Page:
Back in September 2007, I discussed the case of a 14-year old boy who contracted a "brain-eating amoeba" while swimming in Lake Havasu, Arizona. He died shortly thereafter, before medics could properly diagnose it as an infestation of naegleria fowleri. However, one could at least avoid it by not swimming in warm, stagnant water.
Unfortunately, naegleria fowleri has a land-based cousin, balamuthia mandrillaris, which is not so easily avoided, and a Murrieta, California fire captain has contracted it. He currently is on life-support in a critical care unit in San Diego. Captain Matt Moore, a 17-year veteran of the Murrieta Fire Department who is married with three teenage children, fell ill in November, he has been in and out of four hospitals, all the while growing sicker from a mysterious illness that doctors initially could not identify. Now they know that the illness is caused by a rare and usually fatal parasitic meningoencephalitis caused by a brain-eating amoeba found in soil. Full story published February 21st, 2008 in the Riverside (CA) Press-Enteprise.
About 150 cases of this disease -- all but a handful fatal - have been reported worldwide since scientists discovered in the early 1990s that the amoeba balamuthia mandrillaris can infect humans. Scientists had considered the amoeba harmless to mammals until it was found in 1986 in a mandrill -- an animal similar to a baboon -- that had died at the San Diego Wild Animal Park.
Dr. Fred Schuster, a researcher with the state Department of Public Health in Richmond, said there likely are many more undiagnosed human cases of balamuthia mandrillaris infection. Doctors often do not recognize the symptoms. And when a doctor is familiar with the disease, the amoeba is difficult to detect. In Matt Moore's case, it took a brain biopsy to pinpoint the parasite. Frequently, the infection is not discovered until the person has died, if then.
It appears that the amoeba infects humans by entering through a wound or by being inhaled after it has become airborne. Among those infected, Schuster said, "the common denominator is some contact with soil." In one case, researchers discovered the amoeba in soil in a flowerpot in an infected child's home. Others reported falling ill after gardening and digging in a compost pile. One man appears to have contracted the infection through a wound from a rosebush thorn.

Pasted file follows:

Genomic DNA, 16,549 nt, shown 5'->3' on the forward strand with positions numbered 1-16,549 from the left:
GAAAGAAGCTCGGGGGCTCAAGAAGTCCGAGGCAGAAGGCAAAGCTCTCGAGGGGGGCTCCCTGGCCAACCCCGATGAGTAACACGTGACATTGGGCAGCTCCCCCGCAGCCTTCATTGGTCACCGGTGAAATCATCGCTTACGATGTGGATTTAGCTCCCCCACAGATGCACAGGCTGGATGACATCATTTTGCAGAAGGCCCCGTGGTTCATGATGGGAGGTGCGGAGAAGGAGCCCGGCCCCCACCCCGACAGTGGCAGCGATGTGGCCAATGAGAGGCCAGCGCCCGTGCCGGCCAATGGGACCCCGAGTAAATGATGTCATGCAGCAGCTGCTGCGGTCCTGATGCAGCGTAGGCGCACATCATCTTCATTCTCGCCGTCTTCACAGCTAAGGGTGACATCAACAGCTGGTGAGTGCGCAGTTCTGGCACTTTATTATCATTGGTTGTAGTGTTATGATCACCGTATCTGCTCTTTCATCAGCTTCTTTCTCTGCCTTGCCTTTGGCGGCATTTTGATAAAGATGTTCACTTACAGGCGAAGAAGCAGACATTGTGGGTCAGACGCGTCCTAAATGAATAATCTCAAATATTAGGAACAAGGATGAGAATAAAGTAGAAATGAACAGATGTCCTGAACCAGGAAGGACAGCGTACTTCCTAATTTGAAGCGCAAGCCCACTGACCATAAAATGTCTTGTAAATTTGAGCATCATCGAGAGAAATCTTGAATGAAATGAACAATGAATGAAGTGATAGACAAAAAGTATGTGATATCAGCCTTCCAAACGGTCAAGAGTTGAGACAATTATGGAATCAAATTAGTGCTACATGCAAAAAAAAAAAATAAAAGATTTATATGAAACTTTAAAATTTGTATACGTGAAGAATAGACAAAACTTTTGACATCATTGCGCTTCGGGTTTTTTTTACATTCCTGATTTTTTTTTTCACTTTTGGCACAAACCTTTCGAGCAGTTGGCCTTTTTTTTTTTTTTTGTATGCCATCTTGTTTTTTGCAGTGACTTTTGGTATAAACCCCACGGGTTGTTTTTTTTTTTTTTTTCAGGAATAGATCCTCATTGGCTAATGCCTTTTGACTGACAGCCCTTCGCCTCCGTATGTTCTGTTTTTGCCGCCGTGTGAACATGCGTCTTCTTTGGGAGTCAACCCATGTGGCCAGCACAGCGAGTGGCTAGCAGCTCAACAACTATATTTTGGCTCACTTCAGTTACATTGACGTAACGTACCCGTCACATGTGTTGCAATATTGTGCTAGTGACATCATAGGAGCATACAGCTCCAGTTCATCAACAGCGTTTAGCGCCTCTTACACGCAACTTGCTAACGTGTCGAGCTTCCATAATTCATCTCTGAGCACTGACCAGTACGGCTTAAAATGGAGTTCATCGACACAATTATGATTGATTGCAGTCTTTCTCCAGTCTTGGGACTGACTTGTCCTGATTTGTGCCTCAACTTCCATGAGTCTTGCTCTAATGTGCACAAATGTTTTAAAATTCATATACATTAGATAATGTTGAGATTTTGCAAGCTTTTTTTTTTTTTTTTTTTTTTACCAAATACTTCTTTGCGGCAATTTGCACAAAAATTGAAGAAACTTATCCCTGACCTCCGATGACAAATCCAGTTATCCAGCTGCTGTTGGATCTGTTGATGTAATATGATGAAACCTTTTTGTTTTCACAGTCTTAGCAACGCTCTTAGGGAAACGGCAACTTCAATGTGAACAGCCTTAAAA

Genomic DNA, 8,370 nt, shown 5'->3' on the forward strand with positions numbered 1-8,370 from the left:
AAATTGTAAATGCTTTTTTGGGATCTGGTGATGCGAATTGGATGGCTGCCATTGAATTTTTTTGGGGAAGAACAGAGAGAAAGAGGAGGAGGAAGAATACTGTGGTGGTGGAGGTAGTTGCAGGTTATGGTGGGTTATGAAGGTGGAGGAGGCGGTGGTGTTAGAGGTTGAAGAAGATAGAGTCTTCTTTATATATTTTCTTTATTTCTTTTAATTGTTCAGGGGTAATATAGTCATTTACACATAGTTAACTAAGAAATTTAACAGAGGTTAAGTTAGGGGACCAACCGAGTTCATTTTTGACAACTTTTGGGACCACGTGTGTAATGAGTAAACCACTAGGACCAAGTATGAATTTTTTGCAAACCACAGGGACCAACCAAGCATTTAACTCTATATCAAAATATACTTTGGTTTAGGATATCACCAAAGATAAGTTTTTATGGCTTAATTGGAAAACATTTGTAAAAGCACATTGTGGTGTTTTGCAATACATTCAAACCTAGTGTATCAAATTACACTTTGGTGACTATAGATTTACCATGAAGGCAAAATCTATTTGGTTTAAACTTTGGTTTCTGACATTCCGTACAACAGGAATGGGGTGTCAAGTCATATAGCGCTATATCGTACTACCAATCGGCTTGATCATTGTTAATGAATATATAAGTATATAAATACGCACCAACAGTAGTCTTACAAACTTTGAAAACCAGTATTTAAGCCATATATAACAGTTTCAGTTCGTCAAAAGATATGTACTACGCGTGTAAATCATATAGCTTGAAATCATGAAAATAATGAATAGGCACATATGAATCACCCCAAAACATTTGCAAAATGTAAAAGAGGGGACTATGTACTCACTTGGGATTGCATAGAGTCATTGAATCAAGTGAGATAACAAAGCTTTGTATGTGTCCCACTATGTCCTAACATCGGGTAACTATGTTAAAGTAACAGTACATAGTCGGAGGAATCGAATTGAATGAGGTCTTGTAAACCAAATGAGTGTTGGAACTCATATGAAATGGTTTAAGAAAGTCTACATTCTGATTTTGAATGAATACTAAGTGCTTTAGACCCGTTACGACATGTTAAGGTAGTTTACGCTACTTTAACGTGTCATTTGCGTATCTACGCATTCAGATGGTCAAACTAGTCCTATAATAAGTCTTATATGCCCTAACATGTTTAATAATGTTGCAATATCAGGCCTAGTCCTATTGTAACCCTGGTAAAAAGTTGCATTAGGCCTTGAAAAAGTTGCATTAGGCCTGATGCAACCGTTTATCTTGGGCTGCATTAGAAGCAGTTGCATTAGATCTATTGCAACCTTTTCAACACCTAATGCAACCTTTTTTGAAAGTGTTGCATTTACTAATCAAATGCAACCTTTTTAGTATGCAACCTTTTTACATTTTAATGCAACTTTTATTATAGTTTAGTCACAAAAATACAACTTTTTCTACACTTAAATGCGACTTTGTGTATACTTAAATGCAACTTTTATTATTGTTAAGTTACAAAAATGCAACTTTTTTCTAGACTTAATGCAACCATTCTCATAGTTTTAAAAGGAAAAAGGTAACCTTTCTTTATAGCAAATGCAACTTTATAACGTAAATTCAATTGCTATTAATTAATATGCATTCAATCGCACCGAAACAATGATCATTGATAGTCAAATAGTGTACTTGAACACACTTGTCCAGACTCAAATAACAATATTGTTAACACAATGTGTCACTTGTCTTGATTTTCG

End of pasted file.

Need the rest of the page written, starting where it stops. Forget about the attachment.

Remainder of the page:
But it is difficult to explain, Schuster said, the fact that "millions of people are in contact with soil, and very, very few develop this infection." Researchers suspect that many people are exposed, but infection develops, by and large, in those with some immune deficiency. Perhaps, Schuster said, that deficiency might be very subtle, almost undetectable.
A disproportionate number of the infections have been found in Latinos, but it is unknown whether genetics, environment or some other factors are to blame. Infections also appear more common in warmer climates such as Southern California. [Ed. Note: The disparity may be attributable to the fact that Latinos, probably because of their predominant occupations, probably come in contact with soil more frequently than other races in Southern California. It could even be resultant of the upsurge in immigration.]
It stands to reason, Schuster said, that firefighters might have a higher chance of exposure being around so many airborne particles on the job. "But it's just a wild guess," he said.
Unlike naegleria fowleri, a parasitic amoeba known to infect humans that is found in lakes and other warm fresh water, balamuthia mandrillaris may be nearly impossible to avoid, Schuster said. People can avoid swimming in naegleria fowleri-friendly water, he said, but it is hard to steer clear of dirt and windblown dust.
As a public health threat, Schuster said, "it's nothing to get panicked about because your chances of acquiring this disease are infinitesimal." But because of the high mortality rate among those unlucky enough to contract the disease, not to mention the fact that it often infects children, "it is a little frightening," he said.
In the critical-care unit at the UC San Diego Medical Center in Hillcrest, Moore is receiving an experimental "cocktail" of drugs that were given to some of the survivors of balamuthia mandrillaris infections, his wife said. But Moore already had taken a sudden turn for the worse before he was diagnosed.
Moore is in a coma. In his hospital bed this week, having lost about 40 pounds and being attached to a respirator and a riot of lines and monitors, he is almost unrecognizable as the smiling firefighter, posing with his buddies at the station, in a photograph taped to the wall along with hand-drawn get-well wishes and a Valentine from his wife. The last time he reportedly spoke was on January 18th.
Apparently, so little is known about this parasite that there is no separate entry for it in the Index of CDC Fact Sheets, which has an entry for naegleria. The Wikipedia entry on balamuthia mandrillaris tells us that there may be an external symptom which can alert docs to its existence before it gets too far into the brain. The external symptom is a skin lesion that may be slow to heal or to respond to dermatological treatment, and it may form far enough in advance that, if successfully diagnosed, could result in treatment before the amoeba actually reaches the brain. Other symptoms could include focal paralysis, seizures, and brainstem symptoms such as facial paralysis, difficulty swallowing, and double vision. I did find this CDC paper on balamuthia mandrillas which discusses its emergence among the Latino population.